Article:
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UC Davis students and faculty created and tweeted the first publicly available map of the West Napa Fault rupture less than 24 hours after the earthquake began. (Mike Oskin/Twitter)
The magnitude 6 earthquake that shook the Napa Valley in August was the strongest the region had felt in more than 20 years.
But the next earthquake in the area could be much stronger, according to preliminary research from UC Davis presented at the American Geophysical Union conference in San Francisco.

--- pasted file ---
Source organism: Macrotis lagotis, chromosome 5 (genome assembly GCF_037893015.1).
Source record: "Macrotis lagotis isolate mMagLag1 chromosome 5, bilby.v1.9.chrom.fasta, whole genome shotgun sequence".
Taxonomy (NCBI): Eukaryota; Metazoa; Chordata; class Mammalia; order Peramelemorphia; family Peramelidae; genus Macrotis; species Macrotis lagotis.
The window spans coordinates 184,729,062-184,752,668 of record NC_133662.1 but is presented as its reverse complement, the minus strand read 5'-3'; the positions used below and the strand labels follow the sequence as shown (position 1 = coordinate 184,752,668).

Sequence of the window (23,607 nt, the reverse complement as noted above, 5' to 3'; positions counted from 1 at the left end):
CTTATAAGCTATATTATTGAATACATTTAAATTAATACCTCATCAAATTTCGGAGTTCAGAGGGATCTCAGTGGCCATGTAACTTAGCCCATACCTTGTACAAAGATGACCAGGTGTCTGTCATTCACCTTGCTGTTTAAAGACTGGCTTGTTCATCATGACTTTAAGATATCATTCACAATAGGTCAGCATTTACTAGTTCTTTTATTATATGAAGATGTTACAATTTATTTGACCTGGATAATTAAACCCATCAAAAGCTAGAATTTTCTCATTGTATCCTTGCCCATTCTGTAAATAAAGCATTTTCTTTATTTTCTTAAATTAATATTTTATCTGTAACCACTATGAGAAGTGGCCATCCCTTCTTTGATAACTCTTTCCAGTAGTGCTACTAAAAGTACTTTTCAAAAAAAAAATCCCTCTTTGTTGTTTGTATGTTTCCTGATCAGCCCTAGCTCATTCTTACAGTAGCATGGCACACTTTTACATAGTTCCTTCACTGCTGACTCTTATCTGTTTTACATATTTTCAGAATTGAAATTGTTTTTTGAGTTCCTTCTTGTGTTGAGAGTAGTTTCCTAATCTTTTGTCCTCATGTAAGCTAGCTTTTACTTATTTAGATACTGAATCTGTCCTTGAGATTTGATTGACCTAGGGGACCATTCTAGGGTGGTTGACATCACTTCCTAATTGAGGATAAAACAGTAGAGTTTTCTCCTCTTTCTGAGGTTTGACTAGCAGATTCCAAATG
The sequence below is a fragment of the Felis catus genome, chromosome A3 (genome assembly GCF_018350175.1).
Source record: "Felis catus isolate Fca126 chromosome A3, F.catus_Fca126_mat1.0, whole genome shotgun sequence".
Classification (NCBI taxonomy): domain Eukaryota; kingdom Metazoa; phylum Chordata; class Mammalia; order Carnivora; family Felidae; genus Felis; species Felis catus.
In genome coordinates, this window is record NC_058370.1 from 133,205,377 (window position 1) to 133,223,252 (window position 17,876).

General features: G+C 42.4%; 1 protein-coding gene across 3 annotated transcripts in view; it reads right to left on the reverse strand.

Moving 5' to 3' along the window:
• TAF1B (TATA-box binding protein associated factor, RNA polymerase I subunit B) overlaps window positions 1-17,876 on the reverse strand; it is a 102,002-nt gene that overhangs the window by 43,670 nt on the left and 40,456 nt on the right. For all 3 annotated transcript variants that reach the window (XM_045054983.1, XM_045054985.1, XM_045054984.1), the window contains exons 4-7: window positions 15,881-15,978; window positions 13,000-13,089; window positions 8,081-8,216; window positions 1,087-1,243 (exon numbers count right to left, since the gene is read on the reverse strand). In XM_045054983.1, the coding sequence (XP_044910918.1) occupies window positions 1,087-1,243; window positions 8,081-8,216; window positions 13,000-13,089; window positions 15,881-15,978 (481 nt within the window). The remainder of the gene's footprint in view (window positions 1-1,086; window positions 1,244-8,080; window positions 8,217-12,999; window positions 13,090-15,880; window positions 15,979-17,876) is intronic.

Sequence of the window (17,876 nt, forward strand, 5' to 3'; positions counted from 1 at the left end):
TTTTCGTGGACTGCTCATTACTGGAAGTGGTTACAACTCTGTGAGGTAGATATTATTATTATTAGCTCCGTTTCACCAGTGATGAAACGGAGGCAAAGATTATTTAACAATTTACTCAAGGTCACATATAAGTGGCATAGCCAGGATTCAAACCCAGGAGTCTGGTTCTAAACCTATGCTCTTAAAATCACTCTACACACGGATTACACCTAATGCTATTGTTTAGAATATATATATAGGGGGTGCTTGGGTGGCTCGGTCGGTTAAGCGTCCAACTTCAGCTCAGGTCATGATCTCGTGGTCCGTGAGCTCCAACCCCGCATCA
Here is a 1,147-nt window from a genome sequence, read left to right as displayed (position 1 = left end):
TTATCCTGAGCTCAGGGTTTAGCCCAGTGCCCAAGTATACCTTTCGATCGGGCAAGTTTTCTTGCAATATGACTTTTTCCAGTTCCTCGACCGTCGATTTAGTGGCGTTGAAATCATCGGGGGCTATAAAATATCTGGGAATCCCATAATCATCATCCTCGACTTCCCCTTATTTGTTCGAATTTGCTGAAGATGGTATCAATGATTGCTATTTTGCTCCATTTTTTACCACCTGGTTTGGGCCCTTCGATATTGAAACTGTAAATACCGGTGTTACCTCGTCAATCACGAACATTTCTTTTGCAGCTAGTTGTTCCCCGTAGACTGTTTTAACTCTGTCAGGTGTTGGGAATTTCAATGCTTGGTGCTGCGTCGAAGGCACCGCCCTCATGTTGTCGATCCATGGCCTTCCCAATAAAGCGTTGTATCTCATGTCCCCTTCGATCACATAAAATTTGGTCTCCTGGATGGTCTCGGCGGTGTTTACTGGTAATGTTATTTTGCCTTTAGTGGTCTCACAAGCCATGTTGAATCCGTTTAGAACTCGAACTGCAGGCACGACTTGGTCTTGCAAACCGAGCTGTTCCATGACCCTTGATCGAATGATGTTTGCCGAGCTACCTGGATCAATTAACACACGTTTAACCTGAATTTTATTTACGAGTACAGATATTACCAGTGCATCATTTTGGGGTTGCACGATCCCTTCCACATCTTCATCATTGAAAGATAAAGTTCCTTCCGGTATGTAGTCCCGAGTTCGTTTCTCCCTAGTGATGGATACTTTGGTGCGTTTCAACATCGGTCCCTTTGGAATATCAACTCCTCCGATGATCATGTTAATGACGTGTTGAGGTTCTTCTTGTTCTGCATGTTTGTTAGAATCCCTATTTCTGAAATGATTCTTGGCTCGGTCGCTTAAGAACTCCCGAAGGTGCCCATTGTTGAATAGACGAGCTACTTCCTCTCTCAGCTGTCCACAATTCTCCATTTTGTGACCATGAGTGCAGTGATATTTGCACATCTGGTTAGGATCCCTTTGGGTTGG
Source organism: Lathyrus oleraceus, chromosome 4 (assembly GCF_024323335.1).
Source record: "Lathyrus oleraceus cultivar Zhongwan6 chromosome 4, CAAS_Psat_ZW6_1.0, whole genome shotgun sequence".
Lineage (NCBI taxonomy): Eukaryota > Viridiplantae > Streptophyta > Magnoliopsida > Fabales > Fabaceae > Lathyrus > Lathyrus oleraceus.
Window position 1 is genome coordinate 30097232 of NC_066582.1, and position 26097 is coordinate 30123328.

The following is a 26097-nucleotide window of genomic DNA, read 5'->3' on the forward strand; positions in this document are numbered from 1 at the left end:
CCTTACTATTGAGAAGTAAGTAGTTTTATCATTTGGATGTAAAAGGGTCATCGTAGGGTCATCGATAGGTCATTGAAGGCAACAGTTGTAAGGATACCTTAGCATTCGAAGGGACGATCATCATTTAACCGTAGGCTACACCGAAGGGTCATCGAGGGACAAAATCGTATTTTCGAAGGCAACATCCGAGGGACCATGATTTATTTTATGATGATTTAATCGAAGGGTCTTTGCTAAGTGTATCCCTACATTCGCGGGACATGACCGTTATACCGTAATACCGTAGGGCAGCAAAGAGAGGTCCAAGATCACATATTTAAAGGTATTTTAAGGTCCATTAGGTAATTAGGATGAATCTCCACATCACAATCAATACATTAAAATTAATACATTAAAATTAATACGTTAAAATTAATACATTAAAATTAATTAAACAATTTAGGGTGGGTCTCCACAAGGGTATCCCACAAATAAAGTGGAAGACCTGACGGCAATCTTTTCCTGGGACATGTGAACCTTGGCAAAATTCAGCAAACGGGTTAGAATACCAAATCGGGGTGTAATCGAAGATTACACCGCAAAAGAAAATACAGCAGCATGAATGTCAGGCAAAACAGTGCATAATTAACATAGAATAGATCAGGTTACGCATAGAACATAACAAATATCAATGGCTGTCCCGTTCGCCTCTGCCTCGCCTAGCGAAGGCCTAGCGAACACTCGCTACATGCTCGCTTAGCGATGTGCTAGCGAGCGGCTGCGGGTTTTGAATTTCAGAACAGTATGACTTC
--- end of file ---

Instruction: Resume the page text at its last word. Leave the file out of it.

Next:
New technologies and social media enabled the UC Davis team to produce scientific information for the public at unprecedented speeds following the quake.
The team of geologists and graduate students from the UC Davis Department of Earth and Planetary Sciences found that the West Napa Fault line is longer than previously thought, and capable of a much stronger, more destructive earthquake in the future.
In fact, they say the Napa fault could produce a temblor strong enough to cause levee failures in the Delta.